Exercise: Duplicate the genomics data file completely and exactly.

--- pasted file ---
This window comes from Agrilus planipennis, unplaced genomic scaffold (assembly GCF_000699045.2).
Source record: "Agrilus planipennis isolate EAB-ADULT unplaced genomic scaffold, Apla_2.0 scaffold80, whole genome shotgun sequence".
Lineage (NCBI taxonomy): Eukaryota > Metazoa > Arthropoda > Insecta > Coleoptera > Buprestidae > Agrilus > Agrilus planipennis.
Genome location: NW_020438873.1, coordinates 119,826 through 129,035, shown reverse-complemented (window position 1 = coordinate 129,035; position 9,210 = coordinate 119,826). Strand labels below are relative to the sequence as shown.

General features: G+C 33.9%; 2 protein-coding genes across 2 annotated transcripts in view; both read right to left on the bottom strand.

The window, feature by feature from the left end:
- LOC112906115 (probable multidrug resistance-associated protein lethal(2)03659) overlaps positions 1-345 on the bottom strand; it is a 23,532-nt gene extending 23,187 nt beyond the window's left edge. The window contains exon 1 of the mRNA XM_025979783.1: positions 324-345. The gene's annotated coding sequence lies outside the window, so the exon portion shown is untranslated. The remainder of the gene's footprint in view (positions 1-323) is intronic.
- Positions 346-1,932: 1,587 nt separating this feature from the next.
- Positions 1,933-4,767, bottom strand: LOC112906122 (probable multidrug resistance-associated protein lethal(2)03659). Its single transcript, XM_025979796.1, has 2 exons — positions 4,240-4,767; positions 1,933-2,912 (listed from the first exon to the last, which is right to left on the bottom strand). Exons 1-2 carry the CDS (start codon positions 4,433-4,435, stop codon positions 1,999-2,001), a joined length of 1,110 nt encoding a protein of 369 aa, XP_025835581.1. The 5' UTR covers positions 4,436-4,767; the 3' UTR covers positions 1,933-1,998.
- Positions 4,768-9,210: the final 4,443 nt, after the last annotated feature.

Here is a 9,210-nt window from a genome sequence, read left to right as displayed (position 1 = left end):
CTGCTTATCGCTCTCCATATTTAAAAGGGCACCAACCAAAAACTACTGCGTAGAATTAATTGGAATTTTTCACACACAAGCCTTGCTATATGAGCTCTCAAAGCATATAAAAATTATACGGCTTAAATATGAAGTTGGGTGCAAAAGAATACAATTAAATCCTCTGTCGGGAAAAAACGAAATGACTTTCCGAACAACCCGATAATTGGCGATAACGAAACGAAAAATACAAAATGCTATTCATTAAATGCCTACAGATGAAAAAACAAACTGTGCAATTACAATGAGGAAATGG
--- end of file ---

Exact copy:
This window comes from Agrilus planipennis, unplaced genomic scaffold (assembly GCF_000699045.2).
Source record: "Agrilus planipennis isolate EAB-ADULT unplaced genomic scaffold, Apla_2.0 scaffold80, whole genome shotgun sequence".
Lineage (NCBI taxonomy): Eukaryota > Metazoa > Arthropoda > Insecta > Coleoptera > Buprestidae > Agrilus > Agrilus planipennis.
Genome location: NW_020438873.1, coordinates 119,826 through 129,035, shown reverse-complemented (window position 1 = coordinate 129,035; position 9,210 = coordinate 119,826). Strand labels below are relative to the sequence as shown.

General features: G+C 33.9%; 2 protein-coding genes across 2 annotated transcripts in view; both read right to left on the bottom strand.

The window, feature by feature from the left end:
- LOC112906115 (probable multidrug resistance-associated protein lethal(2)03659) overlaps positions 1-345 on the bottom strand; it is a 23,532-nt gene extending 23,187 nt beyond the window's left edge. The window contains exon 1 of the mRNA XM_025979783.1: positions 324-345. The gene's annotated coding sequence lies outside the window, so the exon portion shown is untranslated. The remainder of the gene's footprint in view (positions 1-323) is intronic.
- Positions 346-1,932: 1,587 nt separating this feature from the next.
- Positions 1,933-4,767, bottom strand: LOC112906122 (probable multidrug resistance-associated protein lethal(2)03659). Its single transcript, XM_025979796.1, has 2 exons — positions 4,240-4,767; positions 1,933-2,912 (listed from the first exon to the last, which is right to left on the bottom strand). Exons 1-2 carry the CDS (start codon positions 4,433-4,435, stop codon positions 1,999-2,001), a joined length of 1,110 nt encoding a protein of 369 aa, XP_025835581.1. The 5' UTR covers positions 4,436-4,767; the 3' UTR covers positions 1,933-1,998.
- Positions 4,768-9,210: the final 4,443 nt, after the last annotated feature.

Here is a 9,210-nt window from a genome sequence, read left to right as displayed (position 1 = left end):
CTGCTTATCGCTCTCCATATTTAAAAGGGCACCAACCAAAAACTACTGCGTAGAATTAATTGGAATTTTTCACACACAAGCCTTGCTATATGAGCTCTCAAAGCATATAAAAATTATACGGCTTAAATATGAAGTTGGGTGCAAAAGAATACAATTAAATCCTCTGTCGGGAAAAAACGAAATGACTTTCCGAACAACCCGATAATTGGCGATAACGAAACGAAAAATACAAAATGCTATTCATTAAATGCCTACAGATGAAAAAACAAACTGTGCAATTACAATGAGGAAATGG